Like so many Christians before me, I can weaponize Scripture. I can sharpen 1 Timothy 6:6-10 and thrust it like a dagger:

But godliness with contentment is great gain, for we brought nothing into the world, and we cannot take anything out of the world. But if we have food and clothing, with these we will be content. But those who desire to be rich fall into temptation, into a snare, into many senseless and harmful desires that plunge people into ruin and destruction. For the love of money is a root of all kinds of evils. It is through this craving that some have wandered away from the faith and pierced themselves with many pangs.

It took a few weeks before I felt my own conviction. I do the same thing, but not with Lego. At some point, my greed transferred to other, more adult fare: ambition, for instance. Ambition lacks contentment with current circumstances. Ambition always wants more.

Picture for a minute a tethered dog, or one contained within a fence. Where will the grass be well-worn? There will always be a well-worn track around the limits. I’m the same way; I always want more, I’m always looking beyond the space God has defined for me.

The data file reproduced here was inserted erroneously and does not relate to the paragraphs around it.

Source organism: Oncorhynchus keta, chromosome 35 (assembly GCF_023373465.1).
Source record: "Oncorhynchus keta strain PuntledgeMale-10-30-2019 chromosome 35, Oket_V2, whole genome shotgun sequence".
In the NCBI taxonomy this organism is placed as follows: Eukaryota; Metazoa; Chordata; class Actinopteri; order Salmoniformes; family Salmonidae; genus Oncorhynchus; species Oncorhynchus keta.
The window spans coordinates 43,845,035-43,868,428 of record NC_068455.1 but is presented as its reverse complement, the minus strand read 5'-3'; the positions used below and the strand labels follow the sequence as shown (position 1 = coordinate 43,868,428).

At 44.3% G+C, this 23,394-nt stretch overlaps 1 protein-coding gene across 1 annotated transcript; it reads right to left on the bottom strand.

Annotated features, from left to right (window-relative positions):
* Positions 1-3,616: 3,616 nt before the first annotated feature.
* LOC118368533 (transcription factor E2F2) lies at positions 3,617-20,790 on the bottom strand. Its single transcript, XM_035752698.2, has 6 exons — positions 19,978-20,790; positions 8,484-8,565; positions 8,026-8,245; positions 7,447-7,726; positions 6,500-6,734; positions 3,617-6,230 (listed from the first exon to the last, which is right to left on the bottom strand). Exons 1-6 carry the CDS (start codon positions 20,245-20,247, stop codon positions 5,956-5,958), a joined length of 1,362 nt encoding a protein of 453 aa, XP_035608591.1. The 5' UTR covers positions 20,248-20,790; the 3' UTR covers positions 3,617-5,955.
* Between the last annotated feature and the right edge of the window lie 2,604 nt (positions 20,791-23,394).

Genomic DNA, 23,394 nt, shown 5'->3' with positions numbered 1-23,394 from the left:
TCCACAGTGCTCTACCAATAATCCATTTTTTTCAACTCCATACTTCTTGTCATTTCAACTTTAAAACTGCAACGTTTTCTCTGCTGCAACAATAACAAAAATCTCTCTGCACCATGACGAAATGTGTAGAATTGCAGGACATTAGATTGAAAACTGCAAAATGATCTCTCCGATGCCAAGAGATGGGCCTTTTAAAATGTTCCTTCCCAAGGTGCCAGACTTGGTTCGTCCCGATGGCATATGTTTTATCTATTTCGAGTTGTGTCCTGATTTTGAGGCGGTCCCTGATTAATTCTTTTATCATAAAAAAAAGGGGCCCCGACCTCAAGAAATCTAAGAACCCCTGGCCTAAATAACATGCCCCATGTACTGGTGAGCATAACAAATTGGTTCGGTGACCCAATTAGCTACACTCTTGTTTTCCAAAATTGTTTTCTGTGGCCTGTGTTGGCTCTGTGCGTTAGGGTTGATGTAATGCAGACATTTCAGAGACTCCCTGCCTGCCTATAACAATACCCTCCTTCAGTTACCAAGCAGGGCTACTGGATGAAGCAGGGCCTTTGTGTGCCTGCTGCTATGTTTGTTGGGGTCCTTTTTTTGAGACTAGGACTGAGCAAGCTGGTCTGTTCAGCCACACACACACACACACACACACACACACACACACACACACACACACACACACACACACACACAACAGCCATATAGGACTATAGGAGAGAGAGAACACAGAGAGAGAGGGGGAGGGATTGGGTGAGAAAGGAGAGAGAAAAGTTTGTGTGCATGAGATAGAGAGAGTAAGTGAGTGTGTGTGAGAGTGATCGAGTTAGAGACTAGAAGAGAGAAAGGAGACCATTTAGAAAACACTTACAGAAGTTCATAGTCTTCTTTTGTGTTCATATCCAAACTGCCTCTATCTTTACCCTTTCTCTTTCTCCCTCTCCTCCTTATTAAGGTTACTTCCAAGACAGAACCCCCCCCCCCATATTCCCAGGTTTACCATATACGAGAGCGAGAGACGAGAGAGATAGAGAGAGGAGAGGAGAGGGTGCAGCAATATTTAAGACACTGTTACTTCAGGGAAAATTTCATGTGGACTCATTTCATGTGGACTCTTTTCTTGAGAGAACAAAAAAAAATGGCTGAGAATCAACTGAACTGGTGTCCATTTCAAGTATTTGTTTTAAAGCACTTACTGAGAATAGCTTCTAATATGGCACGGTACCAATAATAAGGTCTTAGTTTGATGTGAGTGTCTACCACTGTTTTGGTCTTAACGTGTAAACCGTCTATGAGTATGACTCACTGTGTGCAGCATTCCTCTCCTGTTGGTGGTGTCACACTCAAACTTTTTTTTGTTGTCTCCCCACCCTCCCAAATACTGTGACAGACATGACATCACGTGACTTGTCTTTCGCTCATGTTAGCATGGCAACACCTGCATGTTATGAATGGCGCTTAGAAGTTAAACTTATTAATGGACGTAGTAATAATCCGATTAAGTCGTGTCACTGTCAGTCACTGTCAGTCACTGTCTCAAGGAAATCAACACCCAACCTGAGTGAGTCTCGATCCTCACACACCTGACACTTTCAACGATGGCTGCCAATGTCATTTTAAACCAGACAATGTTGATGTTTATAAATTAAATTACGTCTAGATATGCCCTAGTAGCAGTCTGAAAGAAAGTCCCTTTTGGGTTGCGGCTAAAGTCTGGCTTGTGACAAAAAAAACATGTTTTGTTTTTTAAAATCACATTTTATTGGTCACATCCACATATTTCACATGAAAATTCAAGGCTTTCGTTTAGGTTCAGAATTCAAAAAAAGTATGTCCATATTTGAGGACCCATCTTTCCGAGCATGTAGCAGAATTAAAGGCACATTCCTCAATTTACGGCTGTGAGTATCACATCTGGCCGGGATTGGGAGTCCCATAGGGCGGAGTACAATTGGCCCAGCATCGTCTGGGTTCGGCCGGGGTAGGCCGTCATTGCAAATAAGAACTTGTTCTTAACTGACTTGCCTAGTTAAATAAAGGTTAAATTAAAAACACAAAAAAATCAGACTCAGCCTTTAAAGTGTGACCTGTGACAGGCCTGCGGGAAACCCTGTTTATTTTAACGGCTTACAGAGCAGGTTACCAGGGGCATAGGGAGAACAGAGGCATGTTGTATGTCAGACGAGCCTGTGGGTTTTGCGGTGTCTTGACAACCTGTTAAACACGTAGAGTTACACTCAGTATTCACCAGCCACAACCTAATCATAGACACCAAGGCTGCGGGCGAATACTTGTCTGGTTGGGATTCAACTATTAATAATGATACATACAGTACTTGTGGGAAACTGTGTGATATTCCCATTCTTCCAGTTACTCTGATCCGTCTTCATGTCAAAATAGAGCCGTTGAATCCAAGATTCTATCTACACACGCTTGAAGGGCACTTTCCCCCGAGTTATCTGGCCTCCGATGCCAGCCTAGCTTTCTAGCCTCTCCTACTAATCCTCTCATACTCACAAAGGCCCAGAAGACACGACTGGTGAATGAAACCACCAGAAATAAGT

Psalm 131:1-2 pricks right to the heart:

O Lord, my heart is not lifted up;
    my eyes are not raised too high;
I do not occupy myself with things
    too great and too marvelous for me.
But I have calmed and quieted my soul,
    like a weaned child with its mother;
    like a weaned child is my soul within me.

How do we quiet our souls? How do we find contentment? Hebrews 13:5 recommends shifting our desires.

Keep your life free from love of money, and be content with what you have, for he has said, “I will never leave you nor forsake you.”

In other words, God tells us, “All you need is me.” David agrees, as he closes out Psalm 131:

O Israel, hope in the Lord
    from this time forth and forevermore.

I hear David crying to my soul: “O Roy, hope in the Lord.” Yearn for Him, be content in Him. He never gets rusty, He never breaks down, He never goes out of fashion, He will never let you down, He will never leave you.

[This post republished from my President’s blog on Wycliffe.ca]